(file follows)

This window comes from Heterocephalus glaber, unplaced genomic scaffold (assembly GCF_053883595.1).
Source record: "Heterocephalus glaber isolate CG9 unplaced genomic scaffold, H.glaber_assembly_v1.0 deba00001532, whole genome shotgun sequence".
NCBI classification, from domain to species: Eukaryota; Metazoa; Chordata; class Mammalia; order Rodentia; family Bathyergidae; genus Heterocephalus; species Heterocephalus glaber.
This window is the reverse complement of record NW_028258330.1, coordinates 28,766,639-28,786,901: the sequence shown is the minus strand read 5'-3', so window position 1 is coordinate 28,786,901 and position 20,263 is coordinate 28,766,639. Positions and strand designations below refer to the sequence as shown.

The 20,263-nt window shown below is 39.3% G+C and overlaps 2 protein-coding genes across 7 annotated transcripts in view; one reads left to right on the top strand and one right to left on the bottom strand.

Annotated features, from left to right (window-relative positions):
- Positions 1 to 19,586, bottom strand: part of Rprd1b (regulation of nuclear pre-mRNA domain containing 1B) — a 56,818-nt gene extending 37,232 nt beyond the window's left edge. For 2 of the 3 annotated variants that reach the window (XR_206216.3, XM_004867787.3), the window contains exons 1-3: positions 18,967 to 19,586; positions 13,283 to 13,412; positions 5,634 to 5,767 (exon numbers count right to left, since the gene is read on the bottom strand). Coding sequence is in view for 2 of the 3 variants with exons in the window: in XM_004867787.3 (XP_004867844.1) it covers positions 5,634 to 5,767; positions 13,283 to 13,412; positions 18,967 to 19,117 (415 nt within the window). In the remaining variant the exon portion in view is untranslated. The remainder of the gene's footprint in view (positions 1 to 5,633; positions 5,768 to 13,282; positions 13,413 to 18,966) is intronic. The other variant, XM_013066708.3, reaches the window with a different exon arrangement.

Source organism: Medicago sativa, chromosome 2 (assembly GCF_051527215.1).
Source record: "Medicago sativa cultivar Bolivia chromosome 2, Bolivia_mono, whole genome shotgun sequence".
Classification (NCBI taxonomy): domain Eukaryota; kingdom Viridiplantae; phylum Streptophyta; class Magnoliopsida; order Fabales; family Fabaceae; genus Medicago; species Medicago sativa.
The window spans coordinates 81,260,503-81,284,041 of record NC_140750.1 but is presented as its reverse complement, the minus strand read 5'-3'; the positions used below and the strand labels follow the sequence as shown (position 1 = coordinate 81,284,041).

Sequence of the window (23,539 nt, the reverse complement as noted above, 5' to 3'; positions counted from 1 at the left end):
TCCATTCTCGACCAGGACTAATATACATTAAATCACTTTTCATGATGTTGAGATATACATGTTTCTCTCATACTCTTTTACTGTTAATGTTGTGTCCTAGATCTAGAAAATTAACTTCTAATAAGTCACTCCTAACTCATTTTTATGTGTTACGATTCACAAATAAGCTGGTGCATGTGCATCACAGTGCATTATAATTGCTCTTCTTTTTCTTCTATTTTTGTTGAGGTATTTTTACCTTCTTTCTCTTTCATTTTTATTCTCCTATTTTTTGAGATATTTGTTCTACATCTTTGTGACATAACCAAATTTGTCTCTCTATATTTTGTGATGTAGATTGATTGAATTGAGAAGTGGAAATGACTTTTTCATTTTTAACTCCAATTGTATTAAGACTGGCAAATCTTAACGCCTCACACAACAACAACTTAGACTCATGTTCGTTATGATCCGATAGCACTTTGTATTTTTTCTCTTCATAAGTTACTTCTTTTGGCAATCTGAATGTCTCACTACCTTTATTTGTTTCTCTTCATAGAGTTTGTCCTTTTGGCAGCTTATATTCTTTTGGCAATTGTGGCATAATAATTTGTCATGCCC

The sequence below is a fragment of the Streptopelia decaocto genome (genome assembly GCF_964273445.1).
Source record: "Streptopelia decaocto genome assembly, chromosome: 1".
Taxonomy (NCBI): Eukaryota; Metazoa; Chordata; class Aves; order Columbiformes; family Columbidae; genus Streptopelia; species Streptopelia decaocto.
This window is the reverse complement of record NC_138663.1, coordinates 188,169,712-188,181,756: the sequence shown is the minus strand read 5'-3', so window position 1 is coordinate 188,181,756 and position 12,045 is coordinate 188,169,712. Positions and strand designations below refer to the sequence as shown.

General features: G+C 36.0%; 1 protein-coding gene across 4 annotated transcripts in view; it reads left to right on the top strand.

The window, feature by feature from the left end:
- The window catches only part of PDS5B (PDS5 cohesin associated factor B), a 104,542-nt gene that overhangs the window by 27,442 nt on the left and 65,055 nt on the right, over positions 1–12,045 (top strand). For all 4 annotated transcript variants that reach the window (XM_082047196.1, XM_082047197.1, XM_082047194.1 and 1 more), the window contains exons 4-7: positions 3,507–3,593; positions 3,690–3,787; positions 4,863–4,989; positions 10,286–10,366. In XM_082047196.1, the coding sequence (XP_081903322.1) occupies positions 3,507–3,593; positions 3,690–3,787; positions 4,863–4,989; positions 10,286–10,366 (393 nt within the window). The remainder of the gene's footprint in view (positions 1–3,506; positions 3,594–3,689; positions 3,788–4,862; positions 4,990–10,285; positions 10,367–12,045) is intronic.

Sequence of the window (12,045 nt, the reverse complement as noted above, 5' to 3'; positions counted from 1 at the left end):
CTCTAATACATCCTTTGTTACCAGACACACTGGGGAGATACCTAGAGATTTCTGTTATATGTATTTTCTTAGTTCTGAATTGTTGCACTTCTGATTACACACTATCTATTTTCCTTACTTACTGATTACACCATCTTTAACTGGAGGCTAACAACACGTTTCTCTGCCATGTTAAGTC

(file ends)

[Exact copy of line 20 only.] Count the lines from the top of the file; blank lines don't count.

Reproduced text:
- The window catches only part of PDS5B (PDS5 cohesin associated factor B), a 104,542-nt gene that overhangs the window by 27,442 nt on the left and 65,055 nt on the right, over positions 1–12,045 (top strand). For all 4 annotated transcript variants that reach the window (XM_082047196.1, XM_082047197.1, XM_082047194.1 and 1 more), the window contains exons 4-7: positions 3,507–3,593; positions 3,690–3,787; positions 4,863–4,989; positions 10,286–10,366. In XM_082047196.1, the coding sequence (XP_081903322.1) occupies positions 3,507–3,593; positions 3,690–3,787; positions 4,863–4,989; positions 10,286–10,366 (393 nt within the window). The remainder of the gene's footprint in view (positions 1–3,506; positions 3,594–3,689; positions 3,788–4,862; positions 4,990–10,285; positions 10,367–12,045) is intronic.